A victim gets a new hearing

A victim gets a new hearing

I’ll admit that a couple of years when Paul Edwards first came forward to accused Msgr. Michael Foster, I too was one of the skeptical ones. The Boston Globe, which had been so quick to champion the cause of any victim who came forward, didn’t have the time of day of for Edwards. It seemed to do everything it could to disparage his claim, running accounts from former associates who cast doubt in his character and his memory, reporting that dates he claimed to have been abused could not have been true because people were in different places. Foster was twice suspended from his duties as archdiocesan judicial vicar and twice cleared. Edwards’ civil lawsuit was dropped “with prejudice,” meaning he could never re-file it, after his lawyer quit.

But now Edwards is back in town and getting a open ear from the archdiocese. From the beginning, it was the Boston Herald that supported Edwards’ story and started casting doubt on the Globe‘s coverage of the story, finding people who would back up Edwards’ claims and his character. What we’re hearing now, according to Edwards’ supporters, is that Foster used his connections at the Globe to use the newspaper as a PR campaign.

The main conduit for the PR campaign, Edwards’ supporters say, was The Boston Globe, which is accused of publishing a dozen articles based on information provided to it by Foster’s supporters.

But documents obtained by the coalition show the priest in charge of investigating Edwards’ initial abuse claims, the Rev. Sean M. Connor, wrote to Foster admonishing him to cease the PR campaign. In one document, Connor says a Globe reporter told him Foster was “issuing quotes on my behalf, which were obviously not true.”

If true, this is appalling behavior by Foster. Innocent or not, for a priest to use a secret campaign to attack an accuser and destroy him with falsehoods is reprehensible. Just as bad would be the Globe, which has been riding a self-righteous high horse for three years as the voice of the abused against the Church, having then unethically allowed itself to be used in a campaign of lies to attack one of those victims.

Note that it is the Church now re-examining the case to determine its merits and get to the bottom of what happened, not the newspaper.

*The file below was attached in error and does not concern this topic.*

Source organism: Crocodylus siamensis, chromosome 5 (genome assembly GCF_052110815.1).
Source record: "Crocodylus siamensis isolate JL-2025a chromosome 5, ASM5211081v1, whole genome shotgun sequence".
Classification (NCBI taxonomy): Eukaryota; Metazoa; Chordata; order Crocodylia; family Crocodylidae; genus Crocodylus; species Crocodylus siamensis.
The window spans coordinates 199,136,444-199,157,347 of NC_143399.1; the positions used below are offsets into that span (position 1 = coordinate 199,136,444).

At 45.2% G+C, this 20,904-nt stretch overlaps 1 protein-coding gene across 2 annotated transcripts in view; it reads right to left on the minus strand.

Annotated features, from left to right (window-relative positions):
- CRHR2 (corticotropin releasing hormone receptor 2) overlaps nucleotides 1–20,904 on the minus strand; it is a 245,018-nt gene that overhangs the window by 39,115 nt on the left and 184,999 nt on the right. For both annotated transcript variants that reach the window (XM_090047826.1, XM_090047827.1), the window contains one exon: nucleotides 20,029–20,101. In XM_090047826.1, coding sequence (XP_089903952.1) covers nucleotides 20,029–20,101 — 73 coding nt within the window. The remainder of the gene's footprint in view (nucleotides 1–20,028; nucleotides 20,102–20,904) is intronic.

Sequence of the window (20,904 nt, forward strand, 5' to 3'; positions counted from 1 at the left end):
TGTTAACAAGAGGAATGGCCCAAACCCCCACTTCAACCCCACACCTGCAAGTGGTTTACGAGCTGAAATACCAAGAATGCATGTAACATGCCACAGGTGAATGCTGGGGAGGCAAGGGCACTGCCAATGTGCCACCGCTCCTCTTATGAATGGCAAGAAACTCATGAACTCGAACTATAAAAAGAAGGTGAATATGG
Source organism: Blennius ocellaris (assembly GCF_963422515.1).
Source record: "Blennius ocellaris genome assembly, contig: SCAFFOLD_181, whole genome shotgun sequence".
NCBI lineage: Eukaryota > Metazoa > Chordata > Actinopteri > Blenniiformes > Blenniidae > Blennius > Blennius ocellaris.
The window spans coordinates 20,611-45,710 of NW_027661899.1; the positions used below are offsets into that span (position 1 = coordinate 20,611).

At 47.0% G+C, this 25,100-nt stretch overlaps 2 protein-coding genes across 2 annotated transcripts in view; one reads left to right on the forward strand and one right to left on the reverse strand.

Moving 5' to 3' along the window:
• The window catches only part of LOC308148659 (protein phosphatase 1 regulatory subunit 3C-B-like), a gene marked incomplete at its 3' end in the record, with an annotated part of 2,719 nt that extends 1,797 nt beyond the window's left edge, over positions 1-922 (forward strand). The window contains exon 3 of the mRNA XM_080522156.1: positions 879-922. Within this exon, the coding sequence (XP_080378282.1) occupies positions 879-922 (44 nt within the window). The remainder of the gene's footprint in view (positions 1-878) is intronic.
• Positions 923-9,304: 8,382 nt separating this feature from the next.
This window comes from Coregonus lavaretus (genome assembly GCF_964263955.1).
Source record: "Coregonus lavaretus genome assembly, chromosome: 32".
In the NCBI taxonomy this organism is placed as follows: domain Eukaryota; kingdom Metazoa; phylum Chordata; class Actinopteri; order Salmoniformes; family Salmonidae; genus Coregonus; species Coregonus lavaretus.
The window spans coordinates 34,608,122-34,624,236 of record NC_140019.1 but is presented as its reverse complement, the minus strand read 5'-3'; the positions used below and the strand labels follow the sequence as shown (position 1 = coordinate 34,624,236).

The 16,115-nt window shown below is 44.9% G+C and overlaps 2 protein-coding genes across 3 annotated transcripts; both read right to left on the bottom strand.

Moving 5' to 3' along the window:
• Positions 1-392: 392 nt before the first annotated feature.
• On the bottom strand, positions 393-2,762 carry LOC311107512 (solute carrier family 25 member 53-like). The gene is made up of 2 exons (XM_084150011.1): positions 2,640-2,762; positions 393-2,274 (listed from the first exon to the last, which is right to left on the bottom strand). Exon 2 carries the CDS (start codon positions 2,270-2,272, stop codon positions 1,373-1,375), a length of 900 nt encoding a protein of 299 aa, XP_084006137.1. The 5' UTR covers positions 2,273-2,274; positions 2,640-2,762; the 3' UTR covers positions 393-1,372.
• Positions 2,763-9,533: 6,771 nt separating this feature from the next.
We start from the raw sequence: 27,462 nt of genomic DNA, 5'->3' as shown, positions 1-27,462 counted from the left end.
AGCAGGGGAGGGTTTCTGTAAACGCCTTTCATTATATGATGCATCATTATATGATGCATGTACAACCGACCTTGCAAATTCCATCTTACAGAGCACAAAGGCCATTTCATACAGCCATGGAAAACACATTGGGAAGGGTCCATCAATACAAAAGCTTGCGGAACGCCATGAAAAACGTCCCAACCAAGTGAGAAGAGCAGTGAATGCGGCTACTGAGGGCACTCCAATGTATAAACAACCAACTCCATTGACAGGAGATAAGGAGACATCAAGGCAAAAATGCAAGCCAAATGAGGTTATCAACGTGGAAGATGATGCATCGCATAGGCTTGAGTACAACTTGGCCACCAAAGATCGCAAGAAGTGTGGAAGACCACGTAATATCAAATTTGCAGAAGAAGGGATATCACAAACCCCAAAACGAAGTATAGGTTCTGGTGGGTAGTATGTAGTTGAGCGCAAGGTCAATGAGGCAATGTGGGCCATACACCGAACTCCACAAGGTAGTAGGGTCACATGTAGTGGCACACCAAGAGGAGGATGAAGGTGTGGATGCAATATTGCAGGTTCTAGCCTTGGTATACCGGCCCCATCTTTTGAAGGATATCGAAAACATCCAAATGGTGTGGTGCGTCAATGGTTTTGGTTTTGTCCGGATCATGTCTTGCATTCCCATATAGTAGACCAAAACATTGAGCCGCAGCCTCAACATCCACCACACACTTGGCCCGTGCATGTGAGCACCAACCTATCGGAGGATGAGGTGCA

Written by
Domenico Bettinelli
4 comments
  • First, an emphatic disclaimer:  I know absolutely nothing about the case that has been/is being adjudicated against Foster.

    That said, I’d like to offer a jumping-off point for further investigation:  what is the nature of the relationship(s) between Foster, his close friends and supporters and any reporter/editor at the Globe?

    Like Dom, I was curious about the strange, against-the-grain feeling of this story.  Almost immediately, the Globe (virtually by itself) began trashing Edwards.  Even when the story broke (I think in the Herald) that Edwards’ stories were not fakery, the Globe was strangely quiet.

    There are two things of note about this whle “crisis” or “scandal” which nobody really talks about.  First, the fact that the overwhelming (85% +) number of sexual liasons that have been the basis for lawsuits are homosexual in nature.  That is, the predator priest approached a teenage, post-pubescent boy as opposed to a pre-pubescent child.  The shrill scream from the media has been “pedophilia,” but I think that at least part of their willingness to overlook reality is that true pedophilia cannot be linked to homosexuality.  If, however, the scandal were to be called by its rightful name, the problem of the “gay priesthood” would have to be dealt with, and the media is in favor of a “gay priesthood.”

    The second thing that is not discussed is the “underground” nature of homosexuality.  Particularly within the priesthood, which is supposed to uphold traditional Church teaching on sexuality, “gays” go underground, and have an unseen network of friends and relationships that are not open to scrutiny. 

    Now, as I emphatically stated above, I have zero personal knowledge of the Foster case.  But the rapidity of the Globe response—going against what had been its pattern of bias against accused priests—makes one wonder if some series of unseen relationships between Foster and his friends and the reporter(s) for the Globe influenced the paper’s public position.

    Finally, every priest in the diocese who read the final paragraph about Foster being reprimanded by Connor for issuing false quotes gasped inwardly, I can assure you.  If this is true, that’s a bad, bad sign.

  • Dom doesn’t mention it, but Msgr. Foster left his former post at the tribunal a couple of months ago and went on some sort of leave;  Diogenes would say it’s a mere coincidence. 

    Perhaps there will be a settlement from the Church this time and some measure of vindication for Mr. Edwards, despite the dismissal of the lawsuit. 

    What would it mean if the top judicial official for the archdiocese should turn out to have been part of the problem?

  • I guess what I was asking (after some further research on my part ex post posting) was “What team does Walter V. Robinson bat for?”  And if he DOES bat for the other team (or is a ‘symp’) what connection—if any—does he have with MSF?

  • Do I sense a patina forming on the Pulitzer?

    O, the virtues of having two papers in town!

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